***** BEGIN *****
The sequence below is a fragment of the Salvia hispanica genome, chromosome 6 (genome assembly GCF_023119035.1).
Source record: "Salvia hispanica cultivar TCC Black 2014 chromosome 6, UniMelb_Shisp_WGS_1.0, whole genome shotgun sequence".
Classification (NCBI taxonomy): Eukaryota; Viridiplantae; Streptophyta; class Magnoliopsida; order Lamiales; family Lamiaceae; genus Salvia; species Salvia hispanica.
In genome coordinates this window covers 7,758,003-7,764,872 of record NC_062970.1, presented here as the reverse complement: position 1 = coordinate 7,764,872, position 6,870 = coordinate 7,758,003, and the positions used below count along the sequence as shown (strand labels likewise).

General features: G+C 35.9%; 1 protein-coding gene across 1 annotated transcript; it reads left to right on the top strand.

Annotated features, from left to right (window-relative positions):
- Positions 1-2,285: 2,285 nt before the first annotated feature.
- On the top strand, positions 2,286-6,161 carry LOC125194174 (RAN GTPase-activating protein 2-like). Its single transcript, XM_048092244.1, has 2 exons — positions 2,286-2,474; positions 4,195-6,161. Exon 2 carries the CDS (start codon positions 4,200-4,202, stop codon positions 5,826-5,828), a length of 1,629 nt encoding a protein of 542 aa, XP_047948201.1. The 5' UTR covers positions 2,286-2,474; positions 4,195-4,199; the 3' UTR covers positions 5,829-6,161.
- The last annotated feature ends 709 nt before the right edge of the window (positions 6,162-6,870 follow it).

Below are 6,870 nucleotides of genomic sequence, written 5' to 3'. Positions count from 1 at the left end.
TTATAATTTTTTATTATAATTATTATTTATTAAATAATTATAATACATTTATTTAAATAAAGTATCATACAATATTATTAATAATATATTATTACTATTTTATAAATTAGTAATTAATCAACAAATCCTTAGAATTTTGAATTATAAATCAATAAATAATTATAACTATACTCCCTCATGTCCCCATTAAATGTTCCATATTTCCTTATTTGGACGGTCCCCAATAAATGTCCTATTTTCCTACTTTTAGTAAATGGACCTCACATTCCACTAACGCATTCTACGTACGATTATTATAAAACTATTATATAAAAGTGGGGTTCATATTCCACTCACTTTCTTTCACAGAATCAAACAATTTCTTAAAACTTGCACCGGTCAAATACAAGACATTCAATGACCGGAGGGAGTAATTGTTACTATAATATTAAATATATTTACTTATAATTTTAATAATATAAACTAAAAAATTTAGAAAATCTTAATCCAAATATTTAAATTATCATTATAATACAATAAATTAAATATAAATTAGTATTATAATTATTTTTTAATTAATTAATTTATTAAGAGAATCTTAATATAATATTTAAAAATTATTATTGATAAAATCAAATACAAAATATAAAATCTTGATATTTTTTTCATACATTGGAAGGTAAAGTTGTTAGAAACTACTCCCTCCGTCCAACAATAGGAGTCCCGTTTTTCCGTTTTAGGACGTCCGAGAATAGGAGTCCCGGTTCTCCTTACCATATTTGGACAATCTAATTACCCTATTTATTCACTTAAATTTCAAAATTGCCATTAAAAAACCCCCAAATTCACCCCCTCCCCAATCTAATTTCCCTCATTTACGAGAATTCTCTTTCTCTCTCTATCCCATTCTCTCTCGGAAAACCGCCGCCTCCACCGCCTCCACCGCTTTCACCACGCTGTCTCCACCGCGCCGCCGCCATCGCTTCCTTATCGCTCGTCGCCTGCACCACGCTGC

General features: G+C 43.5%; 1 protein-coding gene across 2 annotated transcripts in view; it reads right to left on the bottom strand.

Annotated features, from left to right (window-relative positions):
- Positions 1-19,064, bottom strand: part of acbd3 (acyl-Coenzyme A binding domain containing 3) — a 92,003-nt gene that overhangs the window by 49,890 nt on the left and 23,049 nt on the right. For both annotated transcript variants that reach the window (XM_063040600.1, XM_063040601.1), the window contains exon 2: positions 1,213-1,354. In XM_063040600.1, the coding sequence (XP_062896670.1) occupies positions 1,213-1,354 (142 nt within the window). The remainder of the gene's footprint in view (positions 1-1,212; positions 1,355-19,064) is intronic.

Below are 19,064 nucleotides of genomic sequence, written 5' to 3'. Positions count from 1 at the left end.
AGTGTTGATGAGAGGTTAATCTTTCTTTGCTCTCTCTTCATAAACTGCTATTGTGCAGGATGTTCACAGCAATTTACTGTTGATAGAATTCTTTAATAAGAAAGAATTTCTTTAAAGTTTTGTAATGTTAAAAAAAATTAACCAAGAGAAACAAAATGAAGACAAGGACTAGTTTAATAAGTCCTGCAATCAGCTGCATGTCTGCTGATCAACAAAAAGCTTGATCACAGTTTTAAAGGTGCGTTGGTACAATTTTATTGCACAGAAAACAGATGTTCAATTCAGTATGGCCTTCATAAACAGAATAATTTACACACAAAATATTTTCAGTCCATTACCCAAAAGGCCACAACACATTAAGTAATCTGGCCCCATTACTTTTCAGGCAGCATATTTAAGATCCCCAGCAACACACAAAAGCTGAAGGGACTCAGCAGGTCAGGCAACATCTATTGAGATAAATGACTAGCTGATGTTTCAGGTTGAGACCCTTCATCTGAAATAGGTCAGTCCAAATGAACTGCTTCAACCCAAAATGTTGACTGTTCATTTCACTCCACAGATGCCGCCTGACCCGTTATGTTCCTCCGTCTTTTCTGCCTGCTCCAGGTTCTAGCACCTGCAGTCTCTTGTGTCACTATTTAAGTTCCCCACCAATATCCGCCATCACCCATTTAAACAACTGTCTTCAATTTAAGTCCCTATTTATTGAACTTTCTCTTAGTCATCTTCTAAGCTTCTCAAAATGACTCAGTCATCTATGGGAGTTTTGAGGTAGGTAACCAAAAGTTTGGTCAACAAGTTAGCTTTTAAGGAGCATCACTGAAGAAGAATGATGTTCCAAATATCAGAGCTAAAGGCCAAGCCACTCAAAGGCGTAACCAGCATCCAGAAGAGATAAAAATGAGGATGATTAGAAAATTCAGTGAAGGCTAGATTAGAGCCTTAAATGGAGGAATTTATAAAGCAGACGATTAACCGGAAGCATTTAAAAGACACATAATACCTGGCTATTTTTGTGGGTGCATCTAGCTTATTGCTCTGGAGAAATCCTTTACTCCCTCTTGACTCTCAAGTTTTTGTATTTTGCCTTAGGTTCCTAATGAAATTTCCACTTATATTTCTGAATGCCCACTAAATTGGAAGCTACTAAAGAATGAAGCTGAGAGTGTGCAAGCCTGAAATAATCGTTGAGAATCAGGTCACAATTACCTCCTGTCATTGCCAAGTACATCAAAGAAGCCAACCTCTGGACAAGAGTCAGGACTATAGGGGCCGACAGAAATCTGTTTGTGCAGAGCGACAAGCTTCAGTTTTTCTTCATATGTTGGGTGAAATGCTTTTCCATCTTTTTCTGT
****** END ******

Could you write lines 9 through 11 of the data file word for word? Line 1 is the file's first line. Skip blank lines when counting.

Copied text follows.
- The last annotated feature ends 709 nt before the right edge of the window (positions 6,162-6,870 follow it).

Below are 6,870 nucleotides of genomic sequence, written 5' to 3'. Positions count from 1 at the left end.
TTATAATTTTTTATTATAATTATTATTTATTAAATAATTATAATACATTTATTTAAATAAAGTATCATACAATATTATTAATAATATATTATTACTATTTTATAAATTAGTAATTAATCAACAAATCCTTAGAATTTTGAATTATAAATCAATAAATAATTATAACTATACTCCCTCATGTCCCCATTAAATGTTCCATATTTCCTTATTTGGACGGTCCCCAATAAATGTCCTATTTTCCTACTTTTAGTAAATGGACCTCACATTCCACTAACGCATTCTACGTACGATTATTATAAAACTATTATATAAAAGTGGGGTTCATATTCCACTCACTTTCTTTCACAGAATCAAACAATTTCTTAAAACTTGCACCGGTCAAATACAAGACATTCAATGACCGGAGGGAGTAATTGTTACTATAATATTAAATATATTTACTTATAATTTTAATAATATAAACTAAAAAATTTAGAAAATCTTAATCCAAATATTTAAATTATCATTATAATACAATAAATTAAATATAAATTAGTATTATAATTATTTTTTAATTAATTAATTTATTAAGAGAATCTTAATATAATATTTAAAAATTATTATTGATAAAATCAAATACAAAATATAAAATCTTGATATTTTTTTCATACATTGGAAGGTAAAGTTGTTAGAAACTACTCCCTCCGTCCAACAATAGGAGTCCCGTTTTTCCGTTTTAGGACGTCCGAGAATAGGAGTCCCGGTTCTCCTTACCATATTTGGACAATCTAATTACCCTATTTATTCACTTAAATTTCAAAATTGCCATTAAAAAACCCCCAAATTCACCCCCTCCCCAATCTAATTTCCCTCATTTACGAGAATTCTCTTTCTCTCTCTATCCCATTCTCTCTCGGAAAACCGCCGCCTCCACCGCCTCCACCGCTTTCACCACGCTGTCTCCACCGCGCCGCCGCCATCGCTTCCTTATCGCTCGTCGCCTGCACCACGCTGC